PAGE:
in Bestsellers and masterpieces
Open Access (free)
The Algerian war and the ‘emancipation’ of Muslim women, 1954–62

In May 1958, and four years into the Algerian War of Independence, a revolt again appropriated the revolutionary and republican symbolism of the French Revolution by seizing power through a Committee of Public Safety. This book explores why a repressive colonial system that had for over a century maintained the material and intellectual backwardness of Algerian women now turned to an extensive programme of 'emancipation'. After a brief background sketch of the situation of Algerian women during the post-war decade, it discusses the various factors contributed to the emergence of the first significant women's organisations in the main urban centres. It was only after the outbreak of the rebellion in 1954 and the arrival of many hundreds of wives of army officers that the model of female interventionism became dramatically activated. The French military intervention in Algeria during 1954-1962 derived its force from the Orientalist current in European colonialism and also seemed to foreshadow the revival of global Islamophobia after 1979 and the eventual moves to 'liberate' Muslim societies by US-led neo-imperialism in Afghanistan and Iraq. For the women of Bordj Okhriss, as throughout Algeria, the French army represented a dangerous and powerful force associated with mass destruction, brutality and rape. The central contradiction facing the mobile socio-medical teams teams was how to gain the trust of Algerian women and to bring them social progress and emancipation when they themselves were part of an army that had destroyed their villages and driven them into refugee camps.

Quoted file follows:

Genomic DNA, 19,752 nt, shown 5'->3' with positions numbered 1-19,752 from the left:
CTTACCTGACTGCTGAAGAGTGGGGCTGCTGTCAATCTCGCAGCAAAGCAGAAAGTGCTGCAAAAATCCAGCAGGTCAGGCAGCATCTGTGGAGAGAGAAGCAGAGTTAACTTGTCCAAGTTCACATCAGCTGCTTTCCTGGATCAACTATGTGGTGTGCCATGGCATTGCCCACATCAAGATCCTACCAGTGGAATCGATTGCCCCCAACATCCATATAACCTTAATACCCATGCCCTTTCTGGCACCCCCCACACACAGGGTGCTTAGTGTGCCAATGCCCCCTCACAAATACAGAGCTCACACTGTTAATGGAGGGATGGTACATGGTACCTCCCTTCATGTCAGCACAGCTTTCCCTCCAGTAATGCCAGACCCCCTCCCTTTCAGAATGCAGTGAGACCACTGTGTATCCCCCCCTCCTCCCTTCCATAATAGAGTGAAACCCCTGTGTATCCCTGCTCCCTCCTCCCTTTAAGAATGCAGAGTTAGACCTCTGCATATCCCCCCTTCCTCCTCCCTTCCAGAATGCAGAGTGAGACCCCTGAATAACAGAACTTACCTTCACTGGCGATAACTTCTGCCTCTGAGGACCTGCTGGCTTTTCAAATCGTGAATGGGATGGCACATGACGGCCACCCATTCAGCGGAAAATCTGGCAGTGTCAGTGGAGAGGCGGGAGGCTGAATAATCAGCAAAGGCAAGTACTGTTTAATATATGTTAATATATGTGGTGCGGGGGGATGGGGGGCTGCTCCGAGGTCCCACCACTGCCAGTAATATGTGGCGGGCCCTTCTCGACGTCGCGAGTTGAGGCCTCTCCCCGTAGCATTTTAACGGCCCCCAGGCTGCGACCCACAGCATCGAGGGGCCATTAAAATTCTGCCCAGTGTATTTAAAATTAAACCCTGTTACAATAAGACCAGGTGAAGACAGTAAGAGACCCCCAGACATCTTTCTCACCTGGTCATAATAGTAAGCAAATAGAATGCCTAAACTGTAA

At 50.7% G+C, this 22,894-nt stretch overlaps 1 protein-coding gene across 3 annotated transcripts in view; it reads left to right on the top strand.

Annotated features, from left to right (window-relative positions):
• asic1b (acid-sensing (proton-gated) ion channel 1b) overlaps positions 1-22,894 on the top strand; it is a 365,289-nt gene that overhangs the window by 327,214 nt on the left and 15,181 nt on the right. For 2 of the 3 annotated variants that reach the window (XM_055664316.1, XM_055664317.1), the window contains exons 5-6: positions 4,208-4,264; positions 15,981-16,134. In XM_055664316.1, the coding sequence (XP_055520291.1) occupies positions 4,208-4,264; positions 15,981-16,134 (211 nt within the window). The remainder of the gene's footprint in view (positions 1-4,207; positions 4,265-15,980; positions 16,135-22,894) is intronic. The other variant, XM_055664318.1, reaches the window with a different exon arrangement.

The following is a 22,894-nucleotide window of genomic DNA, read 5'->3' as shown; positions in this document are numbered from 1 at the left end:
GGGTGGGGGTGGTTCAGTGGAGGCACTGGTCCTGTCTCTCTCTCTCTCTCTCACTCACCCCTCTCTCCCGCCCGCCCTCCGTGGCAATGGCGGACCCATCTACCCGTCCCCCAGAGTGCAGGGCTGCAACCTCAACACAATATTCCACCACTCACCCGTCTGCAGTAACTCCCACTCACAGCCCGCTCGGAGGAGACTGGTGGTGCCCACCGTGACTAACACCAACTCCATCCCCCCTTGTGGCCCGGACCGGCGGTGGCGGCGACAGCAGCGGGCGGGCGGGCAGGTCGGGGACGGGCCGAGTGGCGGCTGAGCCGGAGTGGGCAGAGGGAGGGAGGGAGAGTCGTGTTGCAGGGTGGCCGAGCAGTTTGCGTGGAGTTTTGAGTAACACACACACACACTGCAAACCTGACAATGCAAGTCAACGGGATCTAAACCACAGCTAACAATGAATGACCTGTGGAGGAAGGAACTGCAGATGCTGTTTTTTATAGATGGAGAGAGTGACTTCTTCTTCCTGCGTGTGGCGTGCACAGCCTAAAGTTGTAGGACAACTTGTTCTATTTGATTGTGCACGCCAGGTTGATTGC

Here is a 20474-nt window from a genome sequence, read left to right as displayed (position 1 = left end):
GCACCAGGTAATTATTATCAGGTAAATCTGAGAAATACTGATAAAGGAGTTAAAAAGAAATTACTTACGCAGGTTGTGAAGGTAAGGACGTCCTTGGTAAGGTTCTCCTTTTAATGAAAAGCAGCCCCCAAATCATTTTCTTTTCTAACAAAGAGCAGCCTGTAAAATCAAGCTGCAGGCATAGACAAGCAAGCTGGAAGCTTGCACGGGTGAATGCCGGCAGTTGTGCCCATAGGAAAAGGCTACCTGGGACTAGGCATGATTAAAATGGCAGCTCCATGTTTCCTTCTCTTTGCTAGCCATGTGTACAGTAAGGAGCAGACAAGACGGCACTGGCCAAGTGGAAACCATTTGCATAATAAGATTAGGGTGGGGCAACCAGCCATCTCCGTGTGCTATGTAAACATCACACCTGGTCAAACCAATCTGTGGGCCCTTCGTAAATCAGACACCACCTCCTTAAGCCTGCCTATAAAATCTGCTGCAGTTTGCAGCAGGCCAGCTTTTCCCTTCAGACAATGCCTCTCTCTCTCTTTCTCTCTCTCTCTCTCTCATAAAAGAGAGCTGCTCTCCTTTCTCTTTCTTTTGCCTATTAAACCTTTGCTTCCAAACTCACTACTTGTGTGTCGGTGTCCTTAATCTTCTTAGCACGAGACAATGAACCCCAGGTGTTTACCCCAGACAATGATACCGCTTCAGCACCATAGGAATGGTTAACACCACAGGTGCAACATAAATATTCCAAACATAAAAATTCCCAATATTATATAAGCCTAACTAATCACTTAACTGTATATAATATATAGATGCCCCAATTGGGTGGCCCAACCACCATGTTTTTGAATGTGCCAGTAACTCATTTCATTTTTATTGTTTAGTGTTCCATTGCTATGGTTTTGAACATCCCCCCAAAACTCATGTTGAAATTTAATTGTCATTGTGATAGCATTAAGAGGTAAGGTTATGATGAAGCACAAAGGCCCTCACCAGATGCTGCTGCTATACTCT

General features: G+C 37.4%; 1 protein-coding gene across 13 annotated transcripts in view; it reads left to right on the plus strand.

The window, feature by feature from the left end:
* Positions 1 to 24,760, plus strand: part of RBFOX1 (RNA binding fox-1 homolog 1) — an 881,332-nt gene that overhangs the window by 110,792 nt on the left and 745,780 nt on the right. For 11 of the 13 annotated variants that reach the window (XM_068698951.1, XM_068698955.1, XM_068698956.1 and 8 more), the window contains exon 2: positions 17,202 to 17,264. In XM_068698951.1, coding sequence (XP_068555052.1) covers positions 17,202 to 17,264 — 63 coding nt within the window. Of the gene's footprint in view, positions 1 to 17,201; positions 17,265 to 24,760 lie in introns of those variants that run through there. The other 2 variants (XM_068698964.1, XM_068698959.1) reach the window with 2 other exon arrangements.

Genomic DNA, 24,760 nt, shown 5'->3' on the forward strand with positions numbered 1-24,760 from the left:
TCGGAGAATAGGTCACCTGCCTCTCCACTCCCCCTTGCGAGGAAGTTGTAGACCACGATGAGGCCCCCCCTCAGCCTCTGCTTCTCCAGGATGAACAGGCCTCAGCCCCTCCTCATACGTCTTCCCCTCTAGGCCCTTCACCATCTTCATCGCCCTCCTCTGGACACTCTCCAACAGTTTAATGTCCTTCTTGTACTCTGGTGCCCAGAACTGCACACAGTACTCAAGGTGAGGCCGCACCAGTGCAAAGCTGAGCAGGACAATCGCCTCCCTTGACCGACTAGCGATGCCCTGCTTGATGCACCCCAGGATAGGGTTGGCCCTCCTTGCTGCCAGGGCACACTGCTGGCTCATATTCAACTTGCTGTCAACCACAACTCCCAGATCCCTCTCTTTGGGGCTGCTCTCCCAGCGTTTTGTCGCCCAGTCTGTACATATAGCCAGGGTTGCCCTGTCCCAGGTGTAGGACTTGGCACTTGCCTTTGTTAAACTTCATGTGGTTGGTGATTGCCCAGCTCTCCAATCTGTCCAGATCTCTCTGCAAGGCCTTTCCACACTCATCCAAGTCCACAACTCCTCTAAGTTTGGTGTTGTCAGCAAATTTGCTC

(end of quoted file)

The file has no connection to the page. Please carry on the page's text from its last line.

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Diana Holmes
David Looseley

tastes of the majority has not gone away. Indeed, it has re-emerged, for example with Jack Lang’s recognition of lowbrow forms and practices, or with some of the more imaginative TV programming such as the highly successful series Plus belle la vie (A Better Life). Attempts to broaden the very concept of culture have been more effective in the visual and musical spheres than in the literary, perhaps because of that sense of a uniquely serious and splendid literary tradition that is so central to French national identity. Even here, though, the gradual incorporation of

in Imagining the popular in contemporary French culture
Catherine Deneuve and 1970s political culture
Bridget Birchall

tended to play entirely fictional figures, with no connection to identifiable historical or literary sources. Her performances have thus expressed more the abstract qualities of French national identity than embodied specific examples of its manifestations. This is not unusual for women in the heritage genre: while critics such as Dyer, Pidduck and Monk have argued that the heritage genre provides a space to ‘challenge

in From perversion to purity
The battle of The Screens
Carl Lavery

Frenchman) or rather as a European. (Genet, in Bougon, 1998 : 137–8; trans. Susan Marson) Taking the above words into account, it seems reasonable to suggest that what Genet was trying to do with his play was to make visible the fault-line – the wound – that the Algerian War had opened in French society. As I described above, Algeria was always more than a localised struggle for national independence; it was a signifier for a new way of thinking about French national identity in an era of decolonisation. Where the Gaullists and extreme right clashed, ideologically

in The politics of Jean Genet’s late theatre